Wednesday, October 9, 2013

Bohag Bihu - Assamese New Year

India is the land of different ethnic groups and all of them have their special cultures and traditions, which have made India a very diverse country. In different regions of India people celebrate different festivals with great pomp and show. Celebration of the New Year amongst the different ethnicities of India is one such event.

Since India is an agrarian economy in most parts of India the New Year celebration marks the beginning of a harvest season. Assam is one such state in the north-east part of India where farming is still the predominant vocation of people. People of Assam celebrate their New Year at the month of Baisakh. The celebration is called Bohag Bihu in Assam.

Bihu is always a great celebration for the Assamese people, and it plays a very crucial role in defining the culture of Assam. Bihu is the only non-religious celebration when all Assamese people, irrespective of class, creed, religion and social status come together to celebrate. Therefore, Bihu is celebrated thrice a year, namely-

  • Bohag Bihu or Rongali Bihu in April,
  • Magh Bihu or Bhogali Bihu in January
  • Kati Bihu or Kongali Bihu during October and November.
Bohag Bihu during the month of April is celebrated to mark the beginning of the Assamese New Year and therefore it is celebrated with great fun and abundance. Bohag is also the name of the first month of the Assamese calendar.

Origin of the celebration
Celebration of Bihu is an integral part of Assamese tradition. The word Bihu is derived from Dimasa kachari language. Dimasa kachari is a tribe which has lived in Assam since the ancient time. They used to offer the first crop of the season to their supreme God, Brai Shibrai or Father Shibrai and pray for prosperity and peace. For the Dimasa kachari people ‘Bi’ therefore meant ‘to ask’ and ‘Shu’ means ‘peace’. Therefore, ‘Bihu’ can be described as an occasion when Assamese people ask for peace to their God.

In Assam Bohag Bihu is also known as ‘Rongali Bihu’. In the Assamese language the word “rong” means joy. Hence, Bohag Bihu is the time for Assamese for celebration and merriment.

Bohag Bihu signifies the celebration of farming, especially paddy, and therefore foods play a very crucial role when Assamese people prepare an array of special items at their homes.

The spirit of Bohag Bihu
Bihu is always celebrated with great joy. Bohag Bihu in particular is the greatest celebration for the people of Assam. The day of Bihu is considered to be very auspicious by the Assamese and therefore women clean and decorate their houses, wash clothes, and prepare special Bihu delicacies.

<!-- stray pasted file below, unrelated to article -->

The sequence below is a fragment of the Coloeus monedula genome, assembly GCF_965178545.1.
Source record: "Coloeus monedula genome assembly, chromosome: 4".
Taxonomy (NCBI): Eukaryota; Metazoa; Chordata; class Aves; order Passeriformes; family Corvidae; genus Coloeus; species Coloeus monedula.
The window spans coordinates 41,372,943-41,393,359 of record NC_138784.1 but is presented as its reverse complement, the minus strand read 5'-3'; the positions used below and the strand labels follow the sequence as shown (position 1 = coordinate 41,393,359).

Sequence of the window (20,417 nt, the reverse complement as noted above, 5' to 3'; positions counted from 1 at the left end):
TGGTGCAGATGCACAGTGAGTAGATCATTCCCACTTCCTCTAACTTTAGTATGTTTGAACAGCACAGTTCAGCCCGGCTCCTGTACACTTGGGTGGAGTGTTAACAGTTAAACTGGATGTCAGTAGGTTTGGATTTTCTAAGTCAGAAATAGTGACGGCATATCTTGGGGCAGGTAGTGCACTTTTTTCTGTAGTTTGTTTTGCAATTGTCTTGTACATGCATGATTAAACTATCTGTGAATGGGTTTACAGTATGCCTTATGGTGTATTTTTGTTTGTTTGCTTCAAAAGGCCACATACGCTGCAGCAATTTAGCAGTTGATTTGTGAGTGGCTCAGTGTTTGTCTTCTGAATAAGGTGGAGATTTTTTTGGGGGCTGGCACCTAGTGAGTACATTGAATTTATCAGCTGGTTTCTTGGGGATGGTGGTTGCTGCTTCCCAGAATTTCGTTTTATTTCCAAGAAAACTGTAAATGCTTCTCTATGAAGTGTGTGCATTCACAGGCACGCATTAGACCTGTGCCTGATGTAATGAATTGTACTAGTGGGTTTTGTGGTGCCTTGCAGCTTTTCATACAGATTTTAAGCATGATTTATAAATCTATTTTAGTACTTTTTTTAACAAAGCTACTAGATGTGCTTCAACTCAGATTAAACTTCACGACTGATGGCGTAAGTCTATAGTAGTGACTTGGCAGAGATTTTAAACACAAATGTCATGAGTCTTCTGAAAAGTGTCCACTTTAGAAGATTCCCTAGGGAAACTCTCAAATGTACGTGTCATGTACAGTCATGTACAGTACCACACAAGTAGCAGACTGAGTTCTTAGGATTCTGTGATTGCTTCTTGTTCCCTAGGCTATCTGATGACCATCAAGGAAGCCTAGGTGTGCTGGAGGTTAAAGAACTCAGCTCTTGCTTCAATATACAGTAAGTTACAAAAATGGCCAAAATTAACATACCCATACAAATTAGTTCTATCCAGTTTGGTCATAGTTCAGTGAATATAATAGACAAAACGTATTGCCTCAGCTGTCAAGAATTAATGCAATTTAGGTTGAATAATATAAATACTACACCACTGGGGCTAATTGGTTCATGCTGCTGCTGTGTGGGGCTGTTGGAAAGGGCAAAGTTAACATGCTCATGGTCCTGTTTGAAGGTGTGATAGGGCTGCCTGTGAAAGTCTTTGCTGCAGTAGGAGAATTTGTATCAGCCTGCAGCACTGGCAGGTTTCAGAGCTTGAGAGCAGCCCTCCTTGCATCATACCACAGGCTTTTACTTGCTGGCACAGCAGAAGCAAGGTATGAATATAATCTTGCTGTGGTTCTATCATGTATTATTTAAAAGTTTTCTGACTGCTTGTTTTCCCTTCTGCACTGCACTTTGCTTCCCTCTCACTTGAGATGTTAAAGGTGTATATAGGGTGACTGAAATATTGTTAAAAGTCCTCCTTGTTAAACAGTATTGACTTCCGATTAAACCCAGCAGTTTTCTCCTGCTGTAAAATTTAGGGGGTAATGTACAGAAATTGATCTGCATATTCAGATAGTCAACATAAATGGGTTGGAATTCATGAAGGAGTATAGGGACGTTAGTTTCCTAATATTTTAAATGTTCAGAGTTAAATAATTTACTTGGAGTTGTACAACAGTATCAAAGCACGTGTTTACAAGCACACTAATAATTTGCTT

Men, on the other hand, stay busy in collecting other important items that are necessary for celebrating Bihu, like- Tara Pogha (ropes for cattle) and vegetables (raw turmeric, brinjal, and gourd). The vegetables will be used in Garu Bihu a celebration that takes place on the next day of Bohag Bihu.

Since agriculture is still the predominant trade of the people of Assam the first day of Bihu is dedicated to the cattle (Goru/cow). The cattle play a very crucial role in the lives of Assamese people. Cows are used for plowing as well as are considered as the sign of prosperity for the owner. Special offering are therefore made to the cattle. On the day of Bihu the cows and bullocks are specially bathed and then decorated with garlands and flowers. Their hoofs and horns are also painted. A special fodder of cut vegetables such as- brinjal, gourd is offered. Their old ropes are replaced with new one. On this day cattle are allowed to graze at any field without any restriction. The cowsheds are cleaned and people light up oil lamps and incense sticks to ward off mosquitoes and ill omens.

As is the custom the Assamese people take a special bath on that day and then the younger ones seek blessing of their elders. The next day is called Manuh Bihu when special dishes of flattened rice, curds, and jaggery and sweets are prepared and enjoyed. On this day the formal inauguration of the Bihu celebration, ‘Bihu Husori’, is also made at the Namghar or the Prayer hall.

On the third day of the celebration, which is called Gosain Bihu, deities are worshiped.

Bihu is a community festival when all people of Assam come together to celebrate the occasion. During this period all differences in terms of religion, caste, creed, social or economic are forgotten and everybody celebrate it with unity. Special dance ceremonies as well as competitions are held at different neighborhoods. People visit each others’ houses and distribute gifts and sweets. Assamese people don on their traditional garments, which is the ‘Mekhla’ for women and vest and dhoti with special Assamese ‘gamocha’ for men. Special hand-woven ‘gamocha’ is also given to the elders as a sign of respect. The special dance performed during the Bihu is called Bihu dance and Assamese people are popular worldwide for these special dance form.

Bihu is the single most important celebration in Assam. Although, the original celebration of Bohag Bihu last only for three days the festivity continues for almost a month. During this time schools, educational institutes and offices remain closed as people spontaneously take part in Bihu celebration.

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